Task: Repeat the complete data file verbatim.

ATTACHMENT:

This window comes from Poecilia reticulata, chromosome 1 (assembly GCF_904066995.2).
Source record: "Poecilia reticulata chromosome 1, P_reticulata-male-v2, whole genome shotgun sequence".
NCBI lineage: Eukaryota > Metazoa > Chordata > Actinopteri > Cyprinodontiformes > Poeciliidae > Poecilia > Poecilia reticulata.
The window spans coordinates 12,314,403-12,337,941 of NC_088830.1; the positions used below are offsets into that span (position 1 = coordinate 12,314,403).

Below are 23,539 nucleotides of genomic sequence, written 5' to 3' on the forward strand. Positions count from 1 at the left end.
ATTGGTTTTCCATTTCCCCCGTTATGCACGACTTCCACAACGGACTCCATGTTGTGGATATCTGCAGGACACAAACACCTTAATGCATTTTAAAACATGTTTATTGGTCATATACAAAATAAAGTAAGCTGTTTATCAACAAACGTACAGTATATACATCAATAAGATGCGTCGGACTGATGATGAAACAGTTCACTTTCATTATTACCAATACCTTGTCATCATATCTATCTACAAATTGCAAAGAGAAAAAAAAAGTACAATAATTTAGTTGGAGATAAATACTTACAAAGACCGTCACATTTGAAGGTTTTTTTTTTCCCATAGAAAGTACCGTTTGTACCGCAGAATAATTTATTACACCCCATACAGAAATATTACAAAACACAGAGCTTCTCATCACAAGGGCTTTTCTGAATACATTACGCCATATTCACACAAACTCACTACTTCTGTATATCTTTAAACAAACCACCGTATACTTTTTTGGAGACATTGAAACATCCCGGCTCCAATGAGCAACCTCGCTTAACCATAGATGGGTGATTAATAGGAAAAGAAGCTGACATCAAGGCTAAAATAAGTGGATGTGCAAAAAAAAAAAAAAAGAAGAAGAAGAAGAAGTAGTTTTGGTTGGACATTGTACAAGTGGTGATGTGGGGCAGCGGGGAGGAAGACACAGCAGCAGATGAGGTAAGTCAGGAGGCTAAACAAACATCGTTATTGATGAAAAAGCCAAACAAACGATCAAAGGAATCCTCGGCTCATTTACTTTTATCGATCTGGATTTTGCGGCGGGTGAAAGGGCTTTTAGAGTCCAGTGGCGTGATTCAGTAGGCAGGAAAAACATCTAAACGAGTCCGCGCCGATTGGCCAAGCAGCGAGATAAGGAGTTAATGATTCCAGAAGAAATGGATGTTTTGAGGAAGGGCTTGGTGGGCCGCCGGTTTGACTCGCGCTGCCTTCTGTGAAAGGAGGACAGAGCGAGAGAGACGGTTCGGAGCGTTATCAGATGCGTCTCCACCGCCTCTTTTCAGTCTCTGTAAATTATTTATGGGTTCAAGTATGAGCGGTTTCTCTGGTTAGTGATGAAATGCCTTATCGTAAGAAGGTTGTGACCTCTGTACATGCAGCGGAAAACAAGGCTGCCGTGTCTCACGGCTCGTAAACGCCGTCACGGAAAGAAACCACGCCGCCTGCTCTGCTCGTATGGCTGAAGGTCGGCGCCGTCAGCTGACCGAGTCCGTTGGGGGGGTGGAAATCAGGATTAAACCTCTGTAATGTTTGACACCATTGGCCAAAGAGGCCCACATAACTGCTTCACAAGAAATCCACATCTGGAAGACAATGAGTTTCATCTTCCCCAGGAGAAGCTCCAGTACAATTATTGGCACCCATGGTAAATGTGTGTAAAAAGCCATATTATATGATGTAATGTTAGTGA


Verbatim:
This window comes from Poecilia reticulata, chromosome 1 (assembly GCF_904066995.2).
Source record: "Poecilia reticulata chromosome 1, P_reticulata-male-v2, whole genome shotgun sequence".
NCBI lineage: Eukaryota > Metazoa > Chordata > Actinopteri > Cyprinodontiformes > Poeciliidae > Poecilia > Poecilia reticulata.
The window spans coordinates 12,314,403-12,337,941 of NC_088830.1; the positions used below are offsets into that span (position 1 = coordinate 12,314,403).

Below are 23,539 nucleotides of genomic sequence, written 5' to 3' on the forward strand. Positions count from 1 at the left end.
ATTGGTTTTCCATTTCCCCCGTTATGCACGACTTCCACAACGGACTCCATGTTGTGGATATCTGCAGGACACAAACACCTTAATGCATTTTAAAACATGTTTATTGGTCATATACAAAATAAAGTAAGCTGTTTATCAACAAACGTACAGTATATACATCAATAAGATGCGTCGGACTGATGATGAAACAGTTCACTTTCATTATTACCAATACCTTGTCATCATATCTATCTACAAATTGCAAAGAGAAAAAAAAAGTACAATAATTTAGTTGGAGATAAATACTTACAAAGACCGTCACATTTGAAGGTTTTTTTTTTCCCATAGAAAGTACCGTTTGTACCGCAGAATAATTTATTACACCCCATACAGAAATATTACAAAACACAGAGCTTCTCATCACAAGGGCTTTTCTGAATACATTACGCCATATTCACACAAACTCACTACTTCTGTATATCTTTAAACAAACCACCGTATACTTTTTTGGAGACATTGAAACATCCCGGCTCCAATGAGCAACCTCGCTTAACCATAGATGGGTGATTAATAGGAAAAGAAGCTGACATCAAGGCTAAAATAAGTGGATGTGCAAAAAAAAAAAAAAAGAAGAAGAAGAAGAAGTAGTTTTGGTTGGACATTGTACAAGTGGTGATGTGGGGCAGCGGGGAGGAAGACACAGCAGCAGATGAGGTAAGTCAGGAGGCTAAACAAACATCGTTATTGATGAAAAAGCCAAACAAACGATCAAAGGAATCCTCGGCTCATTTACTTTTATCGATCTGGATTTTGCGGCGGGTGAAAGGGCTTTTAGAGTCCAGTGGCGTGATTCAGTAGGCAGGAAAAACATCTAAACGAGTCCGCGCCGATTGGCCAAGCAGCGAGATAAGGAGTTAATGATTCCAGAAGAAATGGATGTTTTGAGGAAGGGCTTGGTGGGCCGCCGGTTTGACTCGCGCTGCCTTCTGTGAAAGGAGGACAGAGCGAGAGAGACGGTTCGGAGCGTTATCAGATGCGTCTCCACCGCCTCTTTTCAGTCTCTGTAAATTATTTATGGGTTCAAGTATGAGCGGTTTCTCTGGTTAGTGATGAAATGCCTTATCGTAAGAAGGTTGTGACCTCTGTACATGCAGCGGAAAACAAGGCTGCCGTGTCTCACGGCTCGTAAACGCCGTCACGGAAAGAAACCACGCCGCCTGCTCTGCTCGTATGGCTGAAGGTCGGCGCCGTCAGCTGACCGAGTCCGTTGGGGGGGTGGAAATCAGGATTAAACCTCTGTAATGTTTGACACCATTGGCCAAAGAGGCCCACATAACTGCTTCACAAGAAATCCACATCTGGAAGACAATGAGTTTCATCTTCCCCAGGAGAAGCTCCAGTACAATTATTGGCACCCATGGTAAATGTGTGTAAAAAGCCATATTATATGATGTAATGTTAGTGA